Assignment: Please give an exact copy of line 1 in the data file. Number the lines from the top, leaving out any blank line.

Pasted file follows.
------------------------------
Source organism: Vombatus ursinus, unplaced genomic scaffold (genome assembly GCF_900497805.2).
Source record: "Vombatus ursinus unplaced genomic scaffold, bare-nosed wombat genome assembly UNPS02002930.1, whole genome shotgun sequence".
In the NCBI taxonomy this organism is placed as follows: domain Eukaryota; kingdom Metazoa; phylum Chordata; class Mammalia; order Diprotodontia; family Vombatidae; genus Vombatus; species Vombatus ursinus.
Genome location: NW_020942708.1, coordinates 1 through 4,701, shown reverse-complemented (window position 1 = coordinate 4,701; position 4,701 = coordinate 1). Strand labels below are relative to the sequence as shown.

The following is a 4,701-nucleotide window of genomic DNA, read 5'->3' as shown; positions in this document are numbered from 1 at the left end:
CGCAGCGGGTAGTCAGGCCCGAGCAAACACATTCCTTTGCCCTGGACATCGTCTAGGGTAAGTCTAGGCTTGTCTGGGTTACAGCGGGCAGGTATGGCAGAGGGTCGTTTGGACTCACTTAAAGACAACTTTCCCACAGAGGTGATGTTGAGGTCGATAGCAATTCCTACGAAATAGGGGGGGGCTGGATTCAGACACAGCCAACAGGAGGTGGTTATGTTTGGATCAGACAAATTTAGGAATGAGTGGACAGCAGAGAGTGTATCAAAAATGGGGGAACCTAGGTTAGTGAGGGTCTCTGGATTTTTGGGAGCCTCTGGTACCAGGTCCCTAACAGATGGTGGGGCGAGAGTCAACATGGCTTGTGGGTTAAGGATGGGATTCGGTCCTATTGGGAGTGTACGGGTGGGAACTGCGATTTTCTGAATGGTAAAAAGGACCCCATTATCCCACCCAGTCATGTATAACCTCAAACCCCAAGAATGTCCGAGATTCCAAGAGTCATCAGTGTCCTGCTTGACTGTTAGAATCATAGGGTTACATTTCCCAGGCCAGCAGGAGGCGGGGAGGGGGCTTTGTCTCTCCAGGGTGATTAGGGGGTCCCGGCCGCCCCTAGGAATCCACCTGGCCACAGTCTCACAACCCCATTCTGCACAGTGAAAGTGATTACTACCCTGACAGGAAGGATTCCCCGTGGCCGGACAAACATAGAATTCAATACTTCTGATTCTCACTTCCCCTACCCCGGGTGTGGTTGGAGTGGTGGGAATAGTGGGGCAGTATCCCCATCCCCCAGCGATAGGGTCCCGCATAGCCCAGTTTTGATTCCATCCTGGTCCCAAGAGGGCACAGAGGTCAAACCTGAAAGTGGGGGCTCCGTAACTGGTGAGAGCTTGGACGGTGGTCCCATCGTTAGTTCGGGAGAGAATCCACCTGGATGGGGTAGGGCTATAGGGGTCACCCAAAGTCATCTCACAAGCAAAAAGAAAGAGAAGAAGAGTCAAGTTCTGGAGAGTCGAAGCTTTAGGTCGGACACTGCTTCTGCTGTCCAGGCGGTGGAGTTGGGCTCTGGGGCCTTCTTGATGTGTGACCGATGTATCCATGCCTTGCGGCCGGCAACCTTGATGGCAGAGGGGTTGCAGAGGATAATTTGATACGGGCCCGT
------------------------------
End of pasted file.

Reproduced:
Source organism: Vombatus ursinus, unplaced genomic scaffold (genome assembly GCF_900497805.2).